Australian trade mark registrations could now be
vulnerable to cancellation either because they are scandalous or
because their use would be contrary to law.
Trade mark registrations for REDSKINS owned by the Washington
Redskins football team face cancellation in that country because a
US court has held that they disparage Native Americans. Would such
registrations in Australia be vulnerable to cancellation on similar
US law allows a trade mark registration to be cancelled if it
"may disparage" or bring people into contempt or
disrepute. The US court decision is a significant victory for
Native American activists who have long campaigned against the
REDSKINS trade marks. The judge found that "evidence shows
that the term 'redskin,' in the context of Native
Americans, was offensive." The Washington Redskins have
signalled their intention to appeal.
In Australia, there are registration for the following REDSKINS
for clothing, games equipment and textile goods owned by the
United States National Football League; and
REDSKINS owned by Société des
Produits Nestlé SA for confectionery.
Australian law has no direct equivalent allowing the above
Australian registrations to be cancelled. To oppose registration or
to cancel an existing registration, the trade mark would need to be
"scandalous" or its use would need to be "contrary
What is "scandalous"?
Guidance from Trade Marks Office or court decisions is limited
and offending a particular group or minority may suffice but the
offence must be reasonably based. On this basis, terms such as
POMMIEBASHER and FAT BASTARD have been registered. There is also
the trade mark ABO on the register.
Presumably applications containing terms such as NIGGER or
NIGGER BROWN would be rejected, as in the product packaging below
left. The trade mark Registration 240232 (on the right), dating
from 1970, excludes any such material:
Because the courts and the Registrar of Trade Marks accept that
what is scandalous varies over time, it is possible that the
Australian REDSKINS registrations might now be vulnerable to
A less stringent approach seems to be taken for other types of
potentially scandalous trade marks. The Trade Marks Office
Examination Manual gives the following guidance:
"While changes in society have
resulted in fairly broad acceptance of many scatological and
suggestive words, there are some words which are likely to cause
offence across a wide section of the community. Whether a word
considered by many as offensive language is acceptable as a trade
mark will depend to some degree on the amount of invention and
imagination used to present it. Phonetic equivalents of strong but
commonly used expressions, such as PHAR QUE or FAR KEW, will
generally be acceptable if the expression is sufficiently modified
by way of humour, thoroughly idiosyncratic spelling (for example,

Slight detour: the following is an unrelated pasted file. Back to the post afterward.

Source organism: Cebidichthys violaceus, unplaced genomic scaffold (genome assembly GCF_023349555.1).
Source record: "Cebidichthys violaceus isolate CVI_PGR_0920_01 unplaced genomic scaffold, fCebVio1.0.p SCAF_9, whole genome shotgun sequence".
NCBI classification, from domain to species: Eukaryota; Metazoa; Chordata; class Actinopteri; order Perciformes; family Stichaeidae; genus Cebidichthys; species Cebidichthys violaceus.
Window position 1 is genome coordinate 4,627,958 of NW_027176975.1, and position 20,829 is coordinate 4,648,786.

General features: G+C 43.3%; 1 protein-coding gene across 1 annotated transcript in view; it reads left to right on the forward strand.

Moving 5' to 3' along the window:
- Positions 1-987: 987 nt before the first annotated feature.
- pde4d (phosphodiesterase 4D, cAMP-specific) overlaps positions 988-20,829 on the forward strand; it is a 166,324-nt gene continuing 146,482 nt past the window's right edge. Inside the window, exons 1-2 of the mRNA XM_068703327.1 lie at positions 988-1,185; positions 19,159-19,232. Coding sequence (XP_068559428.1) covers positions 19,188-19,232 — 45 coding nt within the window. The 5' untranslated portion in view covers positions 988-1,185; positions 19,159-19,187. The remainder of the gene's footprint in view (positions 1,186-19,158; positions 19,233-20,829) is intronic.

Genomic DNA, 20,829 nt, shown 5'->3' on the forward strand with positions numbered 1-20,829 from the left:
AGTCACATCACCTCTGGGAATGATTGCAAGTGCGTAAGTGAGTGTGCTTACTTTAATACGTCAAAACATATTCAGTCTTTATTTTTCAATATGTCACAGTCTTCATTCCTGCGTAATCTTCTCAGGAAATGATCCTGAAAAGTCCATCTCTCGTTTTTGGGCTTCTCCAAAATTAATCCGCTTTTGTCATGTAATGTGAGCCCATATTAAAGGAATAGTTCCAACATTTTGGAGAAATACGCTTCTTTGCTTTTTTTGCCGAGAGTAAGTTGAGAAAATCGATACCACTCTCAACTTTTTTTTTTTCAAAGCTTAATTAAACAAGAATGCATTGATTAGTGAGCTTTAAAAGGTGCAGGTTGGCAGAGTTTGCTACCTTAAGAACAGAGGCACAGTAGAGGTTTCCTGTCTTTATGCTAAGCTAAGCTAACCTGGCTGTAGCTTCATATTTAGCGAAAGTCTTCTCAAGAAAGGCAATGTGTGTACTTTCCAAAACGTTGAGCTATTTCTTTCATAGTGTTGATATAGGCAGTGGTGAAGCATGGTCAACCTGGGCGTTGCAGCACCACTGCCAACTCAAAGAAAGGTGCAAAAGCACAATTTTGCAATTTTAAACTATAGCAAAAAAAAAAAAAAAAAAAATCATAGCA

DR PHUQ) or other factors (for example, disguising the word within
a device element).
Conversely, an overt phonetic
equivalent such as FUK M, FUCT or FCK where the difference in
spelling is minor and it is not softened by anything in the way of
humour or subtlety, is still sufficiently scandalous as to require
a ground for rejection, as is the word concerned spelt out in
However FCUK is a registered trade mark.
What is "contrary to law"?
"Contrary to law" is very broad and may cover material
that is not "scandalous" but is defamatory. It is also
broad enough to cover a breach of section 18C of the Racial
Discrimination Act 1975, which provides:
because of race, colour or national or ethnic origin
It is unlawful for a person to do an act, otherwise than in
the act is reasonably likely, in all the circumstances, to
offend, insult, humiliate or intimidate another person or a group
of people; and
the act is done because of the race, colour or national or
ethnic origin of the other person or of some or all of the people
in the group."
It is possible that Australian trade mark registrations such as
those containing REDSKINS could now be vulnerable to cancellation
either because they are scandalous or because their use would be
contrary to law. Irrespective of their existing registrations and
the use of the marks over many years, it is questionable whether
the Registrar of Trade Marks would now register terms such as
Clayton Utz communications are intended to provide
commentary and general information. They should not be relied upon
as legal advice. Formal legal advice should be sought in particular
transactions or on matters of interest arising from this bulletin.
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The Ugg boots case revolves around who holds the trade mark rights to the word 'Ugg' in relation to sheepskin boots.
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